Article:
|McMaster University - Chem2O06 Lab Manual||1997/98|
Experiment 6. Dichromate Oxidation of 4-Methylcyclohexanol and Infrared Spectroscopy
References: Ege, Chapter 10,12; Expt 1 (Extraction Techniques)
In this experiment you will prepare a sample of 4-methylcyclohexanone by the oxidation of a mixture of cis-and trans-4-methylcyclohexanol and then characterize the product by its infra-red spectrum. The experiment will be run over two days in order that everyone may run an IR spectrum of their product.
Oxidation is a very common reaction in organic chemistry and chromium (VI) compounds are especially useful as oxidizing agents. At the end of the oxidation the chromium is usually reduced to chromium (III). Recall that primary alcohols will oxidize in two stages, firstly to aldehydes and then to carboxylic acids:
The second oxidation step is normally very facile and either special oxidants (e.g. pyridine chlorochromate, PCC), or special experimental conditions must be employed (eg rapid removal of the aldehyde from the oxidant by distillation) in order to obtain aldehydes in good yield. Secondary alcohols are more straightforward and, provided excessive heat is not used, they will oxidize smoothly to ketones:
Tertiary alcohols are stable to oxidizing agents at normal temperatures. However, heating in the presence of acidic oxidizing agents will cause elimination and thence oxidation of the alkene.
Procedure. Weigh 2.0 g of 4-methylcyclohexanol (a mixture of cis and trans isomers) into a 125 mL Erlenmeyer flask and add 10 mL of diethyl ether (CAUTION - NO FLAMES). Using an ice bath to maintain a temperature of about 0o and a magnetic stirrer to GENTLY stir the solution, add 10.0 mL of 0.67 M acidified sodium dichromate (Caution: oxidizing agent! use gloves) dropwise from a pipet over a period of about 10 minutes. Continue stirring for 10 minutes after the last addition of dichromate. The mixture should change colour and may become very dark.
Transfer the mixture to your large separatory funnel, rinse the 125 mL Erlenmeyer flask with another 15 mL of ether and separate the phases (first extraction). Take the aqueous portion and extract it two more times with 10 mL portions of ether. COMBINE all three ether portions! Discard the aqueous layer in the WASTE INORGANIC.
[Note: In the first two extractions the phases are VERY difficult to differentiate. To better see the meniscus in the first extraction, drain off 12 to 14 mL of the aqueous layer and add 5 mL H2O and re-shake gently with the ether. Also use the light provided in the fumehood. Note that the viscosity of the two phases are different and if you are careful you can tell when the water phase has drained out. Because of different surface tensions, the water phase tends to stick to one side of the drain spout whereas the ether flows out of all sides.]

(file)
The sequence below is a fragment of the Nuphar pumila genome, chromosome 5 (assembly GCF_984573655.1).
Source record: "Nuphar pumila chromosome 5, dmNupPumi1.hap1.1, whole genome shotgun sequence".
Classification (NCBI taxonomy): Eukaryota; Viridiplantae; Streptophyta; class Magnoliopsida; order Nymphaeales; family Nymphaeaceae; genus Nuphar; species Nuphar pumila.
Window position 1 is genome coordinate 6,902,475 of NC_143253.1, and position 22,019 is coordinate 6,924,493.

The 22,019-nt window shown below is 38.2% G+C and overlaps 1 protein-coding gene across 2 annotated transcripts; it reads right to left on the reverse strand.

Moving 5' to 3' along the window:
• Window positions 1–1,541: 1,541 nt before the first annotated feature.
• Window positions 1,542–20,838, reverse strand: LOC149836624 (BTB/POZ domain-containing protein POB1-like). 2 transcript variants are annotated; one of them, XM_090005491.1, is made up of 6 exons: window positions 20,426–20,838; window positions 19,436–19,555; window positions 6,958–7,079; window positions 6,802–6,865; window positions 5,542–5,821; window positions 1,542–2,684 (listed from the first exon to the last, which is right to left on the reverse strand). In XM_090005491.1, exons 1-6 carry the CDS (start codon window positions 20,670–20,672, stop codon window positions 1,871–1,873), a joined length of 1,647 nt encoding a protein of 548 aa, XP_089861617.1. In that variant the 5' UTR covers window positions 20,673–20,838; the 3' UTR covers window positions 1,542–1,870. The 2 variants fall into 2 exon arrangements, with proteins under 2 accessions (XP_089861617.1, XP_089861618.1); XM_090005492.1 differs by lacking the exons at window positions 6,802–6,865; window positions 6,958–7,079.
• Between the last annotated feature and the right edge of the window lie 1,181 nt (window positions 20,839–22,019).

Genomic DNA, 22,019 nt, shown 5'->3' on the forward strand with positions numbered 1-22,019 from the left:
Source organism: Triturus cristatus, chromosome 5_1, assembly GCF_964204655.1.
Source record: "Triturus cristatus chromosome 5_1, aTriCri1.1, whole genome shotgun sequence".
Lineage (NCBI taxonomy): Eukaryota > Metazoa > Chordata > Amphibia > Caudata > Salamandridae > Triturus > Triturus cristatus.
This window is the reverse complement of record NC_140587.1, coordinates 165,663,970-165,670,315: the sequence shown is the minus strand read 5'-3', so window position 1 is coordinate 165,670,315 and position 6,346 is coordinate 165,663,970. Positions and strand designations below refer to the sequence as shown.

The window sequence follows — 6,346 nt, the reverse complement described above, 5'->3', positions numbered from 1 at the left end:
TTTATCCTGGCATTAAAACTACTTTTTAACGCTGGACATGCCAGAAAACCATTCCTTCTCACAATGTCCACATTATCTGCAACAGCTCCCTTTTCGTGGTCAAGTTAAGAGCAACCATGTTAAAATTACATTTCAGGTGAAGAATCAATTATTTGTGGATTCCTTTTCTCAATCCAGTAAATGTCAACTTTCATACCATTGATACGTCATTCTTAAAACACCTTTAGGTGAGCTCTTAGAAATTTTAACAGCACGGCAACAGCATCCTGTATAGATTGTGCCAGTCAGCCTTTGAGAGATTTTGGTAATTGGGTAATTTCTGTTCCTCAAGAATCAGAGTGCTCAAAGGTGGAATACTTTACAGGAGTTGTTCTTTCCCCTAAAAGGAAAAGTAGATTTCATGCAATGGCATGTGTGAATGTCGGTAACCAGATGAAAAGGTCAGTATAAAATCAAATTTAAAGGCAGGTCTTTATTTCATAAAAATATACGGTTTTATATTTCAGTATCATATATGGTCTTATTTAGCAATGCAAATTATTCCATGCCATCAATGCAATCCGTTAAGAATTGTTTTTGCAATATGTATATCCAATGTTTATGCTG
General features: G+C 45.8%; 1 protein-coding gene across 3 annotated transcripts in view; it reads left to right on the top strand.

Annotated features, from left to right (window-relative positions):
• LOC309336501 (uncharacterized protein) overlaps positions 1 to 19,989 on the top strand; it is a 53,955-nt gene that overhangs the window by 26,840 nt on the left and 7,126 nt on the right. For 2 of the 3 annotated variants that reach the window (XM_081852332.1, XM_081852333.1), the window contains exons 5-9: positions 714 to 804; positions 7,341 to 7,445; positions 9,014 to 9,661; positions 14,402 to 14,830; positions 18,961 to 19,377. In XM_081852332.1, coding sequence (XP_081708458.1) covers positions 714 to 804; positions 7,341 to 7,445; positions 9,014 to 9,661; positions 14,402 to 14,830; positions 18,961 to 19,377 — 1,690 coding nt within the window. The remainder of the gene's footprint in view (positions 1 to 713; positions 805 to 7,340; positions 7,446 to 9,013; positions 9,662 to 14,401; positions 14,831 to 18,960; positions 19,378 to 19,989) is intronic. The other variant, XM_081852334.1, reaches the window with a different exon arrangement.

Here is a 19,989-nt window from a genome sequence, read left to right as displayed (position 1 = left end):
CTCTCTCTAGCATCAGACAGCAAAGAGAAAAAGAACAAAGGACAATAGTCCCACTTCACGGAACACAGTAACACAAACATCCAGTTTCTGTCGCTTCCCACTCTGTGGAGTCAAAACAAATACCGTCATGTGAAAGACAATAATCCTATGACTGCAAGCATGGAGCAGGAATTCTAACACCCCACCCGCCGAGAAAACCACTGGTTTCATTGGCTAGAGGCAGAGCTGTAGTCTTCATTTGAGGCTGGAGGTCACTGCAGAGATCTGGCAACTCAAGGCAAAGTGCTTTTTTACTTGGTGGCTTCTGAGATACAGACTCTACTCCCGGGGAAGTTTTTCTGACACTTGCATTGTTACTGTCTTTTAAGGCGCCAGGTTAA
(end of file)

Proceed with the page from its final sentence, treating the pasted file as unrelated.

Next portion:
Wash the combined ether extracts with 10 mL each of: water, 5% sodium bicarbonate, water, and saturated sodium chloride. Add approximately 2 g of anhydrous sodium sulphate to the ether extract to dry it, and then filter it (gravity, see Expt-1, Fig-1) into a DRY, pre-weighed 125 mL Erlenmeyer flask. Remove the excess ether by allowing it to boil off (add a boiling chip!) using a steam bath in a fume HOOD; do not use a hot plate!. Determine the yield of the product.
Ensure that your sample of 4-methylcyclohexanone is DRY and free of particulate matter before you attempt to determine the IR spectrum.
See your demonstrator about recording the infrared spectrum of your product. Spectra of authentic samples of 4-methylcyclohexanol and 4-methylcyclohexanone are provided below. Assign the major bands of these spectra and those in the spectrum of your product. Comment on any differences between the spectrum of the ketone from your synthesis and the one supplied.
ARRANGE A 5 MINUTE TIME SLOT IN ORDER TO OBTAIN AN IR SPECTRUM. KEEP THE REMAINDER OF YOUR KETONE FOR USE LATER IN A LATER EXPERIMENT.
Recording an Infrared Spectrum
It is important to obtain a "good" infrared spectrum; i.e., a spectrum showing both the strong and weak absorptions of the compound of interest. Thus, the amount of compound must be adjusted so that the strongest peaks give transmittance values of 10-30%. If too much compound is used, peaks will go off-scale (transmittance = 0%); if too little material is used, weak absorptions will not be observed. ONE drop of 4-methylcyclohexanone from a Pasteur pipette on one of the KCl discs of the demountable cell should be sufficient to obtain a good spectrum. The cell should be mounted without a spacer (see below). Do not over-tighten the finger nuts!
Infrared Spectrum of 4-Methylcyclohexanol
Infrared Spectrum of 4-Methylcyclohexanone
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